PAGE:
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15-441 Computer Networking

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  1. 15-441 Computer Networking Lecture 1 – Introduction

  2. Today’s Lecture • Administrivia • Whirlwind tour of networking Lecture 1: Introduction

  3. Instructors • Instructors. • Srini Seshan • srini@cmu.edu, Wean Hall 8113 • Hui Zhang • hzhang@cs.cmu.edu, Wean Hall 7126 • Teaching assistants. • David Murray dim@cmu.edu • Yuxiang Liu yuxiangl@andrew.cmu.edu • Sachin Kulkarni skulkarn@andrew.cmu.edu Lecture 1: Introduction

  4. Course Goals • Become familiar with the principles and practice of data networking • Routing, transport protocols, naming, ... • Learn how to write applications that use the network • How does a Web server work? • Get some understanding about network internals in a hands-on way • By building a simple network in software Lecture 1: Introduction

  5. Course Format • ~30 lectures • Cover the “principles and practice” • Complete readings before lecture • 4 paper/lab homework assignments • Loosely tied to lecture materials • Teach networking concepts/tools • 2 programming projects • How to use and build networks / networked applications • Application-layer programming • Larger, open-ended group projects. Start early! • Midterm and final • Covers each of the above 3 parts of class Lecture 1: Introduction

  6. Sounds Great!How Do I Get In? • Currently 72 people are enrolled, and 20+ people are on the waiting list. • TA-limited to about 70  • If you do not plan to take the course, please drop it ASAP so somebody else can take your place! • We give preference to students attending class. • Sign in sheet Lecture 1: Introduction

  7. Administrative Stuff • Watch the course web page • http://www.cs.cmu.edu/~srini/15-441/F05/ • Handouts, readings, .. • Read bboards • cyrus.academic.cs.15-441.announce for official announcements • cyrus.academic.cs.15-441 for questions/answers • Office hours posted on web page • Hui – no office hours this week • Srini – 1:00-2:30pm Wednesday • Course secretary • Kathy McNiff, Wean Hall 8018 Lecture 1: Introduction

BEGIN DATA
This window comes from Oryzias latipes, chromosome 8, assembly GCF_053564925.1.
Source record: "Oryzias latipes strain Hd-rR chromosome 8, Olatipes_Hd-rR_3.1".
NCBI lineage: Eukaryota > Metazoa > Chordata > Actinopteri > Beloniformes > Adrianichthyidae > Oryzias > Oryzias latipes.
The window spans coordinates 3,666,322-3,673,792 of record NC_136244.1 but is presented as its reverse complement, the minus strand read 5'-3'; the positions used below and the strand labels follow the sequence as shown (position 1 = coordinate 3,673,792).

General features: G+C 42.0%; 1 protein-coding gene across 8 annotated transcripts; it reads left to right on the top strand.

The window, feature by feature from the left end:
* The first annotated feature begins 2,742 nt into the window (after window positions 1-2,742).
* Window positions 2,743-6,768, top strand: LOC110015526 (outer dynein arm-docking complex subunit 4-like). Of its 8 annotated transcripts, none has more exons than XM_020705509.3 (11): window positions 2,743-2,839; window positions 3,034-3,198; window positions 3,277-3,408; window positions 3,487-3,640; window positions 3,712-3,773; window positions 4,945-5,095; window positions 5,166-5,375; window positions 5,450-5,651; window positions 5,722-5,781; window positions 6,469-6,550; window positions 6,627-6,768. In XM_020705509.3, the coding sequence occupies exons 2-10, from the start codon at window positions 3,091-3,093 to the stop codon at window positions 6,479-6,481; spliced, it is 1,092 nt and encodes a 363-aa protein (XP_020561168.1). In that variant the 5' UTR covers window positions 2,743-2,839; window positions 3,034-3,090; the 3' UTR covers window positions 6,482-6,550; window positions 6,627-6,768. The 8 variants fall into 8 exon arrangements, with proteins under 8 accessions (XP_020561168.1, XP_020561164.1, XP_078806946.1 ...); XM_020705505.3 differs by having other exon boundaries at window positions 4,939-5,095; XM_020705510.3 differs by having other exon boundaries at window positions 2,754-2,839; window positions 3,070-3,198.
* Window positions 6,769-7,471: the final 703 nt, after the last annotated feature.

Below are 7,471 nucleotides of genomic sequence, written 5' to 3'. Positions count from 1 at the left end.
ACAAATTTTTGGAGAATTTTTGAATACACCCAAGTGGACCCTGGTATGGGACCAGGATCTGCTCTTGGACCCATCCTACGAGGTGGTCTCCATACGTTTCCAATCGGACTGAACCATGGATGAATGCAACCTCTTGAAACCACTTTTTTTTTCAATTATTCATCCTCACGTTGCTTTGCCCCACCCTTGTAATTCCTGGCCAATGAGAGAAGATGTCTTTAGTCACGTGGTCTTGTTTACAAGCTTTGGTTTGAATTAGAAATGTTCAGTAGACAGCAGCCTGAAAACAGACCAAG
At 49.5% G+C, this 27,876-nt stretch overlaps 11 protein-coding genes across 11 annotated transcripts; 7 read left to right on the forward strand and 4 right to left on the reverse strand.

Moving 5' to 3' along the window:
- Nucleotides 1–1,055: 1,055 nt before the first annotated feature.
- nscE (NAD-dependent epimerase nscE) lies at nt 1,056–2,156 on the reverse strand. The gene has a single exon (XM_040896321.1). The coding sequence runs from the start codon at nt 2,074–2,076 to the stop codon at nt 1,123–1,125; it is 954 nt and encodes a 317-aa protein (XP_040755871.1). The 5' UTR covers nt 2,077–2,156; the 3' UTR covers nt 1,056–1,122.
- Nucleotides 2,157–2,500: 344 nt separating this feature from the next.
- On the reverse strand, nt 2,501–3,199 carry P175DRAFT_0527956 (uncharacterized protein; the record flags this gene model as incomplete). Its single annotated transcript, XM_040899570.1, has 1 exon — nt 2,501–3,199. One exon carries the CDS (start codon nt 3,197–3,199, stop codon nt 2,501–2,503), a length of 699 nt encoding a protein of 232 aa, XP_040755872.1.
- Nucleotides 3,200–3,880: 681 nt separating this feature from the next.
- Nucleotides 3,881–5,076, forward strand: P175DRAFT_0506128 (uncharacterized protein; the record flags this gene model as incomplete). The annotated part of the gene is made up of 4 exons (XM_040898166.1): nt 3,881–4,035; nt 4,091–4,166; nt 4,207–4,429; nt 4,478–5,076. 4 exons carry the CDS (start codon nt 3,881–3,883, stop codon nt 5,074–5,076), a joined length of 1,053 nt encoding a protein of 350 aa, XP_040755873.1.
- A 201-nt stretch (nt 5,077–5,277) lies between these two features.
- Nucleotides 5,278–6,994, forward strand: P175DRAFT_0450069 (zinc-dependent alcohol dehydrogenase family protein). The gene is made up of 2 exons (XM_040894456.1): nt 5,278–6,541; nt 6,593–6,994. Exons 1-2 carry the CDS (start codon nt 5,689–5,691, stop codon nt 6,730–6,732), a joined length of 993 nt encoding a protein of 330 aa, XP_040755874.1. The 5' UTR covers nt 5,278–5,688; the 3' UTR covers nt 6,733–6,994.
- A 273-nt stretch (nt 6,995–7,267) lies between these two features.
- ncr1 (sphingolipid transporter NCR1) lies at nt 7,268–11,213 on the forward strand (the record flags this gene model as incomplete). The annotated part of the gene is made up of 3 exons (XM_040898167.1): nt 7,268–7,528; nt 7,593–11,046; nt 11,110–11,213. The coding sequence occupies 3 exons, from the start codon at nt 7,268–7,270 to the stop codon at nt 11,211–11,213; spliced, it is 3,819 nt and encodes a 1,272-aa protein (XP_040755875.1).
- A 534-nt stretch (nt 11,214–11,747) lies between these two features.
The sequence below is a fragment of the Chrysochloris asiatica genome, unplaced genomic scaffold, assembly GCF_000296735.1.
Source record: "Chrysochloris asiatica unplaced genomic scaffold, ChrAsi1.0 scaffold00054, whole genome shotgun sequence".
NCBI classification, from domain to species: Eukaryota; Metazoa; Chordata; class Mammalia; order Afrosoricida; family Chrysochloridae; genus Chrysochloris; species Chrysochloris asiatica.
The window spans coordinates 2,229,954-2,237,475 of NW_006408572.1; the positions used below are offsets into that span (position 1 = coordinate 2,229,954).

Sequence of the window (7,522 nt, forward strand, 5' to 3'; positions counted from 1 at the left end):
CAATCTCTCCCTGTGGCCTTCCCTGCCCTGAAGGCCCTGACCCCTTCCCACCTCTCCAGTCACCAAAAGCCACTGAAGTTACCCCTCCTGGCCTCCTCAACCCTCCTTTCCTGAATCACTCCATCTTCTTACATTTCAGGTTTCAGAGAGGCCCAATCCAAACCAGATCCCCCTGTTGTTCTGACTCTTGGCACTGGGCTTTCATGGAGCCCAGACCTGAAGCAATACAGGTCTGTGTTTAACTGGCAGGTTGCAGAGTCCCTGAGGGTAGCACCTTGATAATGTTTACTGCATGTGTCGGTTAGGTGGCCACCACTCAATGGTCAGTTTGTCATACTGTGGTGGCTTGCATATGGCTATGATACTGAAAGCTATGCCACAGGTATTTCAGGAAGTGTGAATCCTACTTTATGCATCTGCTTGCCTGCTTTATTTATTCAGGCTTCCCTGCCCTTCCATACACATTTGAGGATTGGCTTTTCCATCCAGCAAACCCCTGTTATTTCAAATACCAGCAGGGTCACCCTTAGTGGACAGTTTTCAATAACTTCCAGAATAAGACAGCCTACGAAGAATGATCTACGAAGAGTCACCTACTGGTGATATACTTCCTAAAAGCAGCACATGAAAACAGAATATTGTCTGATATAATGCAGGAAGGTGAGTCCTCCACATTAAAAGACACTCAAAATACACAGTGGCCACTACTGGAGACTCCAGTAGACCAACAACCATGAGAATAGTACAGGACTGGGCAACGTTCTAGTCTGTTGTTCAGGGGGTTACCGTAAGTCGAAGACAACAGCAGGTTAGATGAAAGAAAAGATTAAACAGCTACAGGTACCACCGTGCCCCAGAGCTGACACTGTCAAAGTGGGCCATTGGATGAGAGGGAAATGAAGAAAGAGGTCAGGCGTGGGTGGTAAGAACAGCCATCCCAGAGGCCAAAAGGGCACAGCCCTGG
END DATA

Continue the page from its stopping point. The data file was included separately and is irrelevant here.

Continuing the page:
8. Grading • Roughly equal weight in projects and testing \ • 20% for Project I • 25% for Project II • 15% for Midterm exam • 25% for Final exam • 15% for Homework • You MUST demonstrate competence in both projects and tests to pass the course • Fail either and you fail the class! Lecture 1: Introduction

  9. Policy on Collaboration • Working together is important • Discuss course material in general terms • Work together on program debugging, .. • Final submission must be your own work • Homeworks, midterm, final • Projects: Teams of two • Collaboration, group project skills • Both students should understand the entire project Lecture 1: Introduction

  10. Late Work and Regrading • Late work will receive a 15% penalty/day • No assignment can be more than 2 days late • Only exception is documented illness and family emergencies • Requests for regrading must be submitted in writing to course secretary within 2 weeks. • Regrading will be done by original grader • No assignments with a “short fuse” • Homeworks: ~1-2 weeks • Projects: ~5 weeks • Start on time! • Every year some students discover that a 5 week project cannot be completed in a week Lecture 1: Introduction

  11. Today’s Lecture • Administrivia • Whirlwind tour of networking Lecture 1: Introduction